The $289 million (£180 million/€224 million) Arena Grêmio (pictured top) is the first of 14 new stadiums being developed ahead of Brazil 2014 and it was inaugurated with home side Grêmio securing a 2-1 victory in a friendly over Bundesliga club Hamburg SV.
But following the match, club officials said they are still unsure as to why the venue will not be used for the World Cup, with FIFA instead opting to stage games at the nearby Beira-Rio Stadium which is owned by Grêmio's arch-rival Internacional.
The Beira-Rio Stadium is currently undergoing a $159 million (£99 million/€123 million) redevelopment and it is not expected to be completed before December 2013.
"That [why the stadium will not be used for the World Cup] hasn't been explained to us," said Grêmio's vice-president Eduardo Antonini.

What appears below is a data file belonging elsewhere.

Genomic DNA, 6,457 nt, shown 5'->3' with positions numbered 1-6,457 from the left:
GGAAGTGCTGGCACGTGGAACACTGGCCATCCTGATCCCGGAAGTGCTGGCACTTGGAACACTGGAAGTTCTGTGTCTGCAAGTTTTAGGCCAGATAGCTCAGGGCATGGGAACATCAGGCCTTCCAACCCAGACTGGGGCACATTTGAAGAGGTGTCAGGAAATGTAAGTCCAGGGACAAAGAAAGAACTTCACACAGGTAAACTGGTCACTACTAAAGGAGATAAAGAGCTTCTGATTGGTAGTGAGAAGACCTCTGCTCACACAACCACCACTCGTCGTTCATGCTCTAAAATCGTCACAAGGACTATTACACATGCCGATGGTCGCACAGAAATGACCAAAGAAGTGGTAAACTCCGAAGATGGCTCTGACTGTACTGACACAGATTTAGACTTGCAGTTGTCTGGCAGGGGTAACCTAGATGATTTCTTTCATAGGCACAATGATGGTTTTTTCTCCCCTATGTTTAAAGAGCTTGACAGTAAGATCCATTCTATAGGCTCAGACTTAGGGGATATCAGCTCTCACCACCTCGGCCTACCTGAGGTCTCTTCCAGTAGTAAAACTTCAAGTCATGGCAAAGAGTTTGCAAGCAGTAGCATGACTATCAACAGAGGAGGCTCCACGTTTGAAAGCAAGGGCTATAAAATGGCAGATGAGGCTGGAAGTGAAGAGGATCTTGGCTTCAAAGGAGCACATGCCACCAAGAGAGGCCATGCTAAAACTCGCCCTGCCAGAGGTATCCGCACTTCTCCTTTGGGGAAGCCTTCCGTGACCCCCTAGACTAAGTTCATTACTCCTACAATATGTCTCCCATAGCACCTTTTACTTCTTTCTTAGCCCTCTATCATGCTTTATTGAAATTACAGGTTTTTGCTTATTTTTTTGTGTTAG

"We are the first stadium to be ready.
"This city is passionate about its football and instead the World Cup has gone to other places with less footballing tradition."
The Arena Grêmio is not the only new venue that has failed to make the World Cup list with Palmeiras' 45,000-seat stadium in São Paulo having a similar status.
Nevertheless, Grêmio's new home has received praise from Ronaldo, the Brazil 2014 member who led the country to victory at the 2002 World Cup.
"I've been in the best and most famous stadiums and the Arena is excellent," said Ronaldo, who is widely considered one of the best strikers in history.
"I've only seen stadiums like this in Europe and this is up there with the best in the world."
Experts believe that the Grêmio and Palmeiras' stadiums could be used as backup options by FIFA if any of the World Cup's 12 host venues fail to be ready on time.
"Nobody is talking about it but I think it [Arena Grêmio] is a Plan B," said Stochos sports marketing agency President Cesar Gualdani.
"The Palmeiras stadium too.
"If a World Cup stadium is not on time or has problems, they have these as alternatives."
Contact the writer of this story at [email protected]s.biz